More than ten artistic manifestations between 1338 and 1538 spawned the myth of James I as the founding king
- Scientific Culture and Innovation Unit
- May 27th, 2022
Francesc Granell Sales, a researcher at the University of Valencia, has analysed the representation of King James I in visual culture during the period 1338-1538. From manuscripts, paintings or acts and ceremonies, the study shows how the monarch was perceived as a founder, warrior and legislator with a particular aura, peculiar to the saints, according to the interests of the religious and civil powers. This study is key to understanding the creation and evolution of the myth of James I.
“Visual culture” is the set of figurative and architectural artistic manifestations, as well as performative acts and common objects that do not fit the traditional idea of art. The study analyses the pragmatic use of the memory of James I, in a context of coexistence between Christians and Muslims with episodes of violence and discrimination.
Among the dozen performances cited by the expert, the panel painting of the Battle of the Puig of the St. George Altarpiece of the Centenar de la Ploma stands out, preserved in the Victoria and Albert Museum in London and dated to the year 1400. It was in St. George’s church in Valencia which was located in the current Rodrigo Botet Square. The analysis of this panel painting in relation to the feast of October 9 is one of the most important contributions of the thesis because the author demonstrates that the work was part of the ceremonial commemoration of the conquest.
In addition, on October 9 in Valencia he commemorated James I through the banner, which in the Middle Ages evoked the presence of the king himself. An example of a four-striped banner on display on October 9 is in the city’s Municipal Historical Museum (at the present City Hall).
At the same time, the Valencia City Council, at the request of Peter the Ceremonious, instituted the anniversary of the death of James I through a civic procession in 1372, but the act has not been documented since. This commemoration was continued by the Cathedral of Valencia, which established it to be celebrated perpetually inside the temple from the year 1416.
Among the documents that reminded the monarch, we can also mention two manuscripts of the Furs of Valencia that represent James I; one preserved in the Municipal Archive of Valencia and the other in the Cathedral Archive, and both dated to the fourteenth century; or a book of privileges from the Alzira Municipal Archive, dated around 1380 and showing James I on folio 1, as David the musician playing the harp.
Francesc Granell’s doctoral thesis, L’aura de la memòria. La imatge de Jaume I en la València baixmedieval (ca. 1338 – ca. 1538), directed by the professor of Art History at the University of Valencia Amadeo Serra Desfilis, also cites among the objects of visual culture that recalled the conqueror, which could have been his weapons, incorporated into the Cathedral of Valencia in 1416, that is, almost a century and a half after his death and which are now preserved in the Historical Museum of Valencia.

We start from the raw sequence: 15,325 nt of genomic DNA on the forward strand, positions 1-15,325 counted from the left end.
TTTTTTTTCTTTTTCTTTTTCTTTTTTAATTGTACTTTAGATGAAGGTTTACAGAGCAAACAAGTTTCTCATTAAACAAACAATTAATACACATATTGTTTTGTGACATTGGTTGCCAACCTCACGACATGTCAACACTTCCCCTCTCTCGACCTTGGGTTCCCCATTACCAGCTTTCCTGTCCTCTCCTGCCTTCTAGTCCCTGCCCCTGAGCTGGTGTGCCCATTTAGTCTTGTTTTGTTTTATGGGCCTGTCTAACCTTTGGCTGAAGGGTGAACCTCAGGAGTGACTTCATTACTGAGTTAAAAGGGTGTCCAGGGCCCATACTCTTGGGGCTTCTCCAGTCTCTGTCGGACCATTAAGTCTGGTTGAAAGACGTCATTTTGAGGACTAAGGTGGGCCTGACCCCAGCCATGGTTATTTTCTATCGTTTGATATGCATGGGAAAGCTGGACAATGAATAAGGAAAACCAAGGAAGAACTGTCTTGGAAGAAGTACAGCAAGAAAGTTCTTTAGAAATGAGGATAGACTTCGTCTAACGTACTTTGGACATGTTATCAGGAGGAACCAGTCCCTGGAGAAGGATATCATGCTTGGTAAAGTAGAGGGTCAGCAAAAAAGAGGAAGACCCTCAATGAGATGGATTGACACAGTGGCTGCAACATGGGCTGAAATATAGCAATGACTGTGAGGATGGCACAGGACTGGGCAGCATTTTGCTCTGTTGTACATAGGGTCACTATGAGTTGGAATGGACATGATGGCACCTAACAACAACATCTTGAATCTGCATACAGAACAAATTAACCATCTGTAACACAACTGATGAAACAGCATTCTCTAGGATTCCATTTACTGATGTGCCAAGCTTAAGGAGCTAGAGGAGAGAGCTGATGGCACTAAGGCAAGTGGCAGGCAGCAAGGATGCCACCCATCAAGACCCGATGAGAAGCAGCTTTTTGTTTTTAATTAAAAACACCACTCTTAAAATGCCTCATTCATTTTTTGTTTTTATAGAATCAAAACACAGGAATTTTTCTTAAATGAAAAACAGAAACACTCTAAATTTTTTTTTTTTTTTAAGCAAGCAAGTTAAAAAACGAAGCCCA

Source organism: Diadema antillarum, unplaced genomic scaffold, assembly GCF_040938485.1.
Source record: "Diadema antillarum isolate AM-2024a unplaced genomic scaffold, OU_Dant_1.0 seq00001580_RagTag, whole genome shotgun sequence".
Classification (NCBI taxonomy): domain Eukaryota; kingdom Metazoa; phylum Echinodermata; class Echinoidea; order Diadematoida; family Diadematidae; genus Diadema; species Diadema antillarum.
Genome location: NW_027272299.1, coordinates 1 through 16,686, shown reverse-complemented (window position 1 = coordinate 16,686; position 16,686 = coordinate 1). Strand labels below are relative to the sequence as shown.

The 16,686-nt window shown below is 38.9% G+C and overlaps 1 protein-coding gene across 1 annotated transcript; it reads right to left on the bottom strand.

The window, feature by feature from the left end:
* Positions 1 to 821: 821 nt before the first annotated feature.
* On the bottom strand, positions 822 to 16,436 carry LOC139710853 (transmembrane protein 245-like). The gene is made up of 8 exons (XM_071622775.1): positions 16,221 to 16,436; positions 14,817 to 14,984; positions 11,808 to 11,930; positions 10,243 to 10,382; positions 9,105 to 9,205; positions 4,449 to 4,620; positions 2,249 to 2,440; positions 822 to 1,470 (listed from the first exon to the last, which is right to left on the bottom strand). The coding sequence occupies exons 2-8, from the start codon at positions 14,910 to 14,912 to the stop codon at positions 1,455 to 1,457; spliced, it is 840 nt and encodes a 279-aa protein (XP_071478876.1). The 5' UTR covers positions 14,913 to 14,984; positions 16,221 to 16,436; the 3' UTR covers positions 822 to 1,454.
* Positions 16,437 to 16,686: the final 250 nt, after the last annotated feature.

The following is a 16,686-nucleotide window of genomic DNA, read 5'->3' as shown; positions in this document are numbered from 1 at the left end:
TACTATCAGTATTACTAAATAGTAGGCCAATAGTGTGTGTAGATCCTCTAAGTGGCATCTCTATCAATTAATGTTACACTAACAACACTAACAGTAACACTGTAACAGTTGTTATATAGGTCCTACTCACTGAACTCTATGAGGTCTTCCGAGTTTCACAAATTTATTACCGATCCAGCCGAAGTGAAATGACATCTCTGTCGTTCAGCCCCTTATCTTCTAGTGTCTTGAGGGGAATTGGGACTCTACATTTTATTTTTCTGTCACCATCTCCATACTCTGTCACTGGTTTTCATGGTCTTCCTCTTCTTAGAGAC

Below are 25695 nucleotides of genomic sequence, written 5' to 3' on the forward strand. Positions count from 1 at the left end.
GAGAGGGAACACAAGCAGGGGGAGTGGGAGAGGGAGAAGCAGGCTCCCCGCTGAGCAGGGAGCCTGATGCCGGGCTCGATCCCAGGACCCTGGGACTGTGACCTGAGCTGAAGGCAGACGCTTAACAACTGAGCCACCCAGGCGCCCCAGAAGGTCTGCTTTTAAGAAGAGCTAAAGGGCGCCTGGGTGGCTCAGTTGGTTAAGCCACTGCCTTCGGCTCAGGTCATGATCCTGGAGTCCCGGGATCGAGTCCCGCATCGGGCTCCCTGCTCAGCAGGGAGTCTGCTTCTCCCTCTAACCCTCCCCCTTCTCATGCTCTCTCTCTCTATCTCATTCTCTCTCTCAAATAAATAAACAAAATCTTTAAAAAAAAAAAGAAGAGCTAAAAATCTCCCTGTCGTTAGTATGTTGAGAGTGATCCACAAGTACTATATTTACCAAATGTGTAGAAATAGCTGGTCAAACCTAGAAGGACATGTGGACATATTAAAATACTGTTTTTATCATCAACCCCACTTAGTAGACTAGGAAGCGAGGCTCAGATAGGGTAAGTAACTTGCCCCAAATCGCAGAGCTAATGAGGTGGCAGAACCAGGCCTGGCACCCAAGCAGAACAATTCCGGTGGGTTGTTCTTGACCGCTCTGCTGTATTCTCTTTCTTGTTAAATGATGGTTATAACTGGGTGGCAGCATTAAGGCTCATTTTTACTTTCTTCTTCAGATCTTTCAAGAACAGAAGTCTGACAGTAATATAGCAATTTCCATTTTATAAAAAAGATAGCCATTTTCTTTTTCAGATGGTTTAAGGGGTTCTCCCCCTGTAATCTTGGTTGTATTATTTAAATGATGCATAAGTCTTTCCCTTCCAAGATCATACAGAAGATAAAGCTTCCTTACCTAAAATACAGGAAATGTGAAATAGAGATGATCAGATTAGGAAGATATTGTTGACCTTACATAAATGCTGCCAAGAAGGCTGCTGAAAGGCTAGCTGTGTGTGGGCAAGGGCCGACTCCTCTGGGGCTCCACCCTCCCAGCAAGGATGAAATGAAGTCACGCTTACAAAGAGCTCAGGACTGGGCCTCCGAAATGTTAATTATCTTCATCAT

The Liber instrumentorum is an illuminated manuscript that incorporates documents on donations or rents to the Cathedral of Valencia by James I and other kings of the Crown. The miniature of folio 6 shows James I with Hugh of Llupià, the bishop of Valencia, the two kneeling praying before the Virgin. Also worth mentioning is Lluís Alanyà’s Aureum Opus, an encyclopaedic and luxurious codex printed in 1515, which included the privileges granted by James I, as well as the history of the conquest of Valencia taken from the Llibre dels Fets.
Visual culture gone
As a missing image, there was one of the king drawn and painted at the entrance of the Brotherhood of St. James and documented in 1470. This building was where the Purity and St. James’ convent is currently located. In the church of the confraternal house there was a fresco, commissioned in 1507 from the painter Antoni Cabanes, which showed James I founding the brotherhood. Among the missing paintings was another at the entrance to the Sant Vicent de la Roqueta hospital and documented by chroniclers and scholars of the modern era.
In the church of the Puig Monastery of Our Lady, there is a sculptural bas-relief that does not represent King James I, but that commemorates the monarch, as in the Middle Ages it was believed that it was a miraculous image that appeared in the Puig after the Christian conquest. It is an icon that endorsed the presence of Christianity prior to the establishment of Muslims in Sharq al-Andalus.
“The memory of James I through town planning and architecture is very present in the period. The chronicles give an account of the presence of James I in many areas of the city to the point that they make a kind of archaeology of the conquest: they revive the war ephemeris by identifying elements of the urban landscape”, explains Francesc Granell.
This study reviews existing historical documentation, but also provides new archival material relevant to the subject. In this sense, as stated by the thesis director, Amadeo Serra Desfilis, “Granell’s thesis reconsiders the posthumous image of King James I with the intention of proposing new reading keys and questioning the assumptions that the research had considered valid until now”.
- Battle of the Puig of the St. George Altarpiece of the Centenar de la Ploma
- James I as David the musician in the book of privileges of Alzira.